La Casa Azul (The Blue House) of Frida Kahlo is a popular pilgrimage site for many fans of the late artist when visiting Mexico City. From the time of Kahlo’s death in 1954 until the early 1990’s, the house in Coyoacan was off the radar to most cab drivers and funded primarily by ticket sales, enough to preserve the contents of the home and offer tours. Renewed interest in Kahlo’s work began in the 1980’s when a fresh and enthusiastic take on her work was presented in international exhibitions and texts. As more visitors came to the house, a café and gift shop were added. The image of Kahlo and her paintings entered popular culture in the form of bags, refrigerator magnets, beaded curtains, candles and t-shirts as Kahlo’s paintings soared in value to the tens of millions of dollars.
There are some interesting parallels and disparities between painter Frida Kahlo’s Casa Azul and tapestry artist Frida Hansen’s hus in Stavanger. Both Hillevåg and Coyoacan were little villages eventually incorporated into the municipality of the larger city. Both houses boast meticulous gardens; Hansen’s rose garden and Kahlo’s’ garden filled with pre-Colombian sculptures and tropical plants. For both artists the gardens play thematically into their work. Kahlo’s house was originally built in a French colonial style but was altered to a more simple Mexican facade. Only the rose gardens, the house itself, and the wooden rafters of Frida Hansens Hus are seemingly original. The renovated interior of the house is neutral and modern, with a slightly Danish inflection. This is mainly due to the multiple functions the house now serves; as school, artist residency, and venue for weddings, art events, and alike. Each home does contain an original easel and an original loom used by the respective artists. Six minor works by Kahlo and other artists in her milieu such as Paul Klee are on display in the Casa Azul. The Hansen Hus has no original tapestries, but even in her own time, Hansen would not have possessed much of her own work as they were sumptuous and expensive, often going straight from her workshop to museums and collections after taking years to complete.
Both women suffered great hardship in their lives. Hansen lost two of her three children and persevered through economic and marital hardship. Kahlo’s personal calamities are graphically depicted in her work. At 18, Kahlo was severely injured in a bus accident and never fully recovered, forcing her to endure multiple surgeries, miscarriages, and an amputation. Kahlo’s work describes her nationalist and communist politics. She famously had an affair with Marxist revolutionary and theorist Leon Trotsky while housing him after he was deposed from the Soviet Union. Hansen deflected the pressure to demonstrate popular Norwegian nationalism in her work, opting to depict increasingly international themes instead.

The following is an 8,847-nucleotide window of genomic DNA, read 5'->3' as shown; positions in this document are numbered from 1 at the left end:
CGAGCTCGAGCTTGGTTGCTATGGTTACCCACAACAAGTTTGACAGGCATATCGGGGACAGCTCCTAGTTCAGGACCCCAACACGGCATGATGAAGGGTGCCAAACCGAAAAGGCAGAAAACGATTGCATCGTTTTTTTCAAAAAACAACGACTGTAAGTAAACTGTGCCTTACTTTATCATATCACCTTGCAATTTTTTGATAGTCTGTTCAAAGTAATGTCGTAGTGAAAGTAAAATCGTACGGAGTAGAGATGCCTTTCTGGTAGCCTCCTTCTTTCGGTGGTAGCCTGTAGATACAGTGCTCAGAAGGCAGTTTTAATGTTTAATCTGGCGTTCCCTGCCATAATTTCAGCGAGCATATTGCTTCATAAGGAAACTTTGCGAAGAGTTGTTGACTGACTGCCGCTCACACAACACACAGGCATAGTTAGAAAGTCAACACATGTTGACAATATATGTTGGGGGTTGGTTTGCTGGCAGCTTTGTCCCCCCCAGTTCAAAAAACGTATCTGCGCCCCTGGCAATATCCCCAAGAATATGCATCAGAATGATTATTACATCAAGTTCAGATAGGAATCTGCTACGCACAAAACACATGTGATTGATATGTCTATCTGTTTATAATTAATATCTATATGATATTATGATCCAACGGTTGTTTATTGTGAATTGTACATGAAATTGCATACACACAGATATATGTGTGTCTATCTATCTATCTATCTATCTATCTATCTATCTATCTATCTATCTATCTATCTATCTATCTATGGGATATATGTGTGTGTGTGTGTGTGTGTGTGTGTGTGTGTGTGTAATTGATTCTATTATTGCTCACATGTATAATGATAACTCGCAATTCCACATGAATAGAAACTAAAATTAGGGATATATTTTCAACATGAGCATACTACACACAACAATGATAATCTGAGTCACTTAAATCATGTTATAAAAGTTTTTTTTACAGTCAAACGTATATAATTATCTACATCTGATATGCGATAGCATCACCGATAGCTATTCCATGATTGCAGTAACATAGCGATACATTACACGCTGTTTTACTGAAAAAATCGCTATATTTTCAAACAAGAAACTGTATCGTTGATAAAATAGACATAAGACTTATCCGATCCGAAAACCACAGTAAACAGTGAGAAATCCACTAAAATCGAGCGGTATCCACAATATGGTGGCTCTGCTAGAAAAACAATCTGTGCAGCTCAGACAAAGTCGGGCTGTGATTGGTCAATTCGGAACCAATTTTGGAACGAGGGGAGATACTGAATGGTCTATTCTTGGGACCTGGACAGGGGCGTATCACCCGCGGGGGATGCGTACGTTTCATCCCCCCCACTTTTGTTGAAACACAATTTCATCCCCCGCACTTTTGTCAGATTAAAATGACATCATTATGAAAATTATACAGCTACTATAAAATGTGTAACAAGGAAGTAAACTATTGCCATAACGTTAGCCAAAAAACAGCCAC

One major advantage of Hansen’s work is that her personal suffering is not intertwined with the images. Unfortunately, many women artists, like saints, need a compellingly tragic biography to enter the predominately male artistic canon. Hansen’s work has not experienced the pop-culture inflation of Kahlo’s. This cult status leaves Kahlo not only an artist, but the subject of art. Though not exactly self-portraits, Hansen’s hairdo is not hard to identify in the characters of her tapestries. The women in Hansen’s textile pieces do not suffer. They are not victims. Women are shown controlling the forces of nature, working together as teams, wielding swords, and riding men like animals. Perhaps, herein lies the problem with Hansen’s work. She achieved so much in her own life that she didn’t need anyone to rescue her posthumously. It is regrettable that, unlike Kahlo, she did not earn a place at Judy Chicago’s Dinner Table, especially considering she had the foresight to know that textile art would be a potent form of expression for feminist artist more than eighty years later.